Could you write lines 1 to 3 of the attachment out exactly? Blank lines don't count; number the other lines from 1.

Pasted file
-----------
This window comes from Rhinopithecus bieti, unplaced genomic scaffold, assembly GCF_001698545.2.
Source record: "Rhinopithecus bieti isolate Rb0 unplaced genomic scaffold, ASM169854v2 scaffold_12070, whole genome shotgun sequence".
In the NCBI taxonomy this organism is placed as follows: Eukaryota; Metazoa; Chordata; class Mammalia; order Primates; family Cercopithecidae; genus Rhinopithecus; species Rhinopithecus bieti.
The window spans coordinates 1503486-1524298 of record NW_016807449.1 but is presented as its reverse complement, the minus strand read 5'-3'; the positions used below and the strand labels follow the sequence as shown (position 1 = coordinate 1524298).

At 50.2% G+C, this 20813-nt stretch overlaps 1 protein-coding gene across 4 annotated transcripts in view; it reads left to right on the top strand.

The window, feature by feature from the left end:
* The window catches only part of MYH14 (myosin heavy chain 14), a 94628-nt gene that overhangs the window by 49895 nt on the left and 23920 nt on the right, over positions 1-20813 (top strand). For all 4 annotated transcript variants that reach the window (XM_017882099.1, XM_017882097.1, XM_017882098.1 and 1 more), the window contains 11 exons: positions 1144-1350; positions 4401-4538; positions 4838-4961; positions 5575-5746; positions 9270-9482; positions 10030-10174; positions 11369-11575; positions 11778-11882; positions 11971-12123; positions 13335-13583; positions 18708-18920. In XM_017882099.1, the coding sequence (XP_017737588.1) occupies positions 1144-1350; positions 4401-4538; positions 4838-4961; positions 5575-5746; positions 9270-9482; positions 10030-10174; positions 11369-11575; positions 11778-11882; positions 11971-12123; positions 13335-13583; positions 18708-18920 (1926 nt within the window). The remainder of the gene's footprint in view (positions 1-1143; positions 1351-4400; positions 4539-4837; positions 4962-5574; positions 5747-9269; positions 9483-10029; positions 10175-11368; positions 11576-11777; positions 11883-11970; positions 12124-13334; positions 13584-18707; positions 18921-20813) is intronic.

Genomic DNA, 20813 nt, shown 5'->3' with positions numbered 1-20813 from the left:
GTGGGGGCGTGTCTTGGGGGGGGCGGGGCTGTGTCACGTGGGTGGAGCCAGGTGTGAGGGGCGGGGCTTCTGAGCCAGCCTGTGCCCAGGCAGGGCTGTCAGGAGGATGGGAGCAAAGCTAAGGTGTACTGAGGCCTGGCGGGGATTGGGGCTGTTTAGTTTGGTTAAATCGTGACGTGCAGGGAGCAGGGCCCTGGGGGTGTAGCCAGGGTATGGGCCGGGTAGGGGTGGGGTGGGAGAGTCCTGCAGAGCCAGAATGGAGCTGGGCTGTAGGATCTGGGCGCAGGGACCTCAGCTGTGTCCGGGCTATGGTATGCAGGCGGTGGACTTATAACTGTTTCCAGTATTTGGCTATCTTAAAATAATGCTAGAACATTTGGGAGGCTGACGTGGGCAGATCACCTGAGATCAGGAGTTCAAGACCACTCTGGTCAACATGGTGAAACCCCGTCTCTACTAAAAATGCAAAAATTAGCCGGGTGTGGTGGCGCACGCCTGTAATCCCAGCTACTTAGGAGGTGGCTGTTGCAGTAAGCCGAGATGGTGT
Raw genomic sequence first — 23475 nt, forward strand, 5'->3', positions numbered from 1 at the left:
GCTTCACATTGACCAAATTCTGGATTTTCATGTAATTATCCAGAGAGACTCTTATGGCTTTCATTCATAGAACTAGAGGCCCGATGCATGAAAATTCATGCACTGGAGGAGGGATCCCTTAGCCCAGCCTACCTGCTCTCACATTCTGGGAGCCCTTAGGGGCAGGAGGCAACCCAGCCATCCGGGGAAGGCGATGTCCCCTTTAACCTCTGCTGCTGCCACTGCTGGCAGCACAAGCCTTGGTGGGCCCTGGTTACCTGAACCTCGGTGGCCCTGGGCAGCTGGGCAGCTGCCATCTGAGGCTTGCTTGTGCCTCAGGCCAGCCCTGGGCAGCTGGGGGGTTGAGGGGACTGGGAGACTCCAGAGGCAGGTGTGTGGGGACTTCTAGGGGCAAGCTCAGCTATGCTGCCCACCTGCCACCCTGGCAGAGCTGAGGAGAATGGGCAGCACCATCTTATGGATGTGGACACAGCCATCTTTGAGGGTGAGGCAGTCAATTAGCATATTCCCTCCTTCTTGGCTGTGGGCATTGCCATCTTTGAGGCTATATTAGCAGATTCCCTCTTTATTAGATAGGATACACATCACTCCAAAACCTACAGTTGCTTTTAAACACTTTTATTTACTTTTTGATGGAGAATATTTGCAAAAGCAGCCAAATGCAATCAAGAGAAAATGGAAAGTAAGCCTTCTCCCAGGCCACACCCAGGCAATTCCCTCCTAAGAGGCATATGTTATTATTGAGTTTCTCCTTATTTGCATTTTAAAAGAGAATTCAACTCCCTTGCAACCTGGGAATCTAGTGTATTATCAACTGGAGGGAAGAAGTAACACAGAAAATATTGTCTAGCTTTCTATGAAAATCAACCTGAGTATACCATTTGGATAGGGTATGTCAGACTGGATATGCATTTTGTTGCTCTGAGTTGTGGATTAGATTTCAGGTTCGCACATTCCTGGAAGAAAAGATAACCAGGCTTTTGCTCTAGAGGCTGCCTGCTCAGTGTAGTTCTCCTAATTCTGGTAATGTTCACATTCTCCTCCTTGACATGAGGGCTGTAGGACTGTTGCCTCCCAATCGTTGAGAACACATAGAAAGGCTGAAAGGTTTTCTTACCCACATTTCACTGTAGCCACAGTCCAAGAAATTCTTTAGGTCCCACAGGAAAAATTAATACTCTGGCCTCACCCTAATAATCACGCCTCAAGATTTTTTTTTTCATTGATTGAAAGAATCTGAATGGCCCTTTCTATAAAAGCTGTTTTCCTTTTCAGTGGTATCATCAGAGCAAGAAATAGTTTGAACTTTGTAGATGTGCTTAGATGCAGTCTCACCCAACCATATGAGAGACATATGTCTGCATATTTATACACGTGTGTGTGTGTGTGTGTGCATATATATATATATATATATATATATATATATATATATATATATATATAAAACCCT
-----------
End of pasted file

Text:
This window comes from Rhinopithecus bieti, unplaced genomic scaffold, assembly GCF_001698545.2.
Source record: "Rhinopithecus bieti isolate Rb0 unplaced genomic scaffold, ASM169854v2 scaffold_12070, whole genome shotgun sequence".
In the NCBI taxonomy this organism is placed as follows: Eukaryota; Metazoa; Chordata; class Mammalia; order Primates; family Cercopithecidae; genus Rhinopithecus; species Rhinopithecus bieti.